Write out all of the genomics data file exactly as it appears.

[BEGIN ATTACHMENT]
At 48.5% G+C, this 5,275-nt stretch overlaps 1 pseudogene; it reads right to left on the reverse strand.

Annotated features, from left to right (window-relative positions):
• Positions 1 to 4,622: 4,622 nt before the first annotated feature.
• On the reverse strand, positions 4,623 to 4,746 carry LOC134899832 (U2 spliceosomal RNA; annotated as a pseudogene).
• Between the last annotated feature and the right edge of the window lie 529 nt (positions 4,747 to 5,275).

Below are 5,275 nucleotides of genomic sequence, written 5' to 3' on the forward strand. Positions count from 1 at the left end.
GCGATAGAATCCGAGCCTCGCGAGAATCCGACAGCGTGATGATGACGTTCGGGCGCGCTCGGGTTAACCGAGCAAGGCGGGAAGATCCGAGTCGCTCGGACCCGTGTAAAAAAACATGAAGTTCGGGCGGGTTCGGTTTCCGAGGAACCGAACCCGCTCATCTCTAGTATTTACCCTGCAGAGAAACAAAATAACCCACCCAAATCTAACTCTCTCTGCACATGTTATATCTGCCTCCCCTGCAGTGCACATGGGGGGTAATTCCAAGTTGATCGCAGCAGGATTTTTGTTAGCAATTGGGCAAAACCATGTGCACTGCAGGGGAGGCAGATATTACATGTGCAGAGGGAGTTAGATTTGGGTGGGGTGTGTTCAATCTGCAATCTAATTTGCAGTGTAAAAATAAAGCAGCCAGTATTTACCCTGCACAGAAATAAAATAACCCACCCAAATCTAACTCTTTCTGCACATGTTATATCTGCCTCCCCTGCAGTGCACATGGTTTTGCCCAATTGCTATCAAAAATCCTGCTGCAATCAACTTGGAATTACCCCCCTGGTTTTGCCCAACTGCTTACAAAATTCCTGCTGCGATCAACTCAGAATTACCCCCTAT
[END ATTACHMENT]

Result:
At 48.5% G+C, this 5,275-nt stretch overlaps 1 pseudogene; it reads right to left on the reverse strand.

Annotated features, from left to right (window-relative positions):
• Positions 1 to 4,622: 4,622 nt before the first annotated feature.
• On the reverse strand, positions 4,623 to 4,746 carry LOC134899832 (U2 spliceosomal RNA; annotated as a pseudogene).
• Between the last annotated feature and the right edge of the window lie 529 nt (positions 4,747 to 5,275).

Below are 5,275 nucleotides of genomic sequence, written 5' to 3' on the forward strand. Positions count from 1 at the left end.
GCGATAGAATCCGAGCCTCGCGAGAATCCGACAGCGTGATGATGACGTTCGGGCGCGCTCGGGTTAACCGAGCAAGGCGGGAAGATCCGAGTCGCTCGGACCCGTGTAAAAAAACATGAAGTTCGGGCGGGTTCGGTTTCCGAGGAACCGAACCCGCTCATCTCTAGTATTTACCCTGCAGAGAAACAAAATAACCCACCCAAATCTAACTCTCTCTGCACATGTTATATCTGCCTCCCCTGCAGTGCACATGGGGGGTAATTCCAAGTTGATCGCAGCAGGATTTTTGTTAGCAATTGGGCAAAACCATGTGCACTGCAGGGGAGGCAGATATTACATGTGCAGAGGGAGTTAGATTTGGGTGGGGTGTGTTCAATCTGCAATCTAATTTGCAGTGTAAAAATAAAGCAGCCAGTATTTACCCTGCACAGAAATAAAATAACCCACCCAAATCTAACTCTTTCTGCACATGTTATATCTGCCTCCCCTGCAGTGCACATGGTTTTGCCCAATTGCTATCAAAAATCCTGCTGCAATCAACTTGGAATTACCCCCCTGGTTTTGCCCAACTGCTTACAAAATTCCTGCTGCGATCAACTCAGAATTACCCCCTAT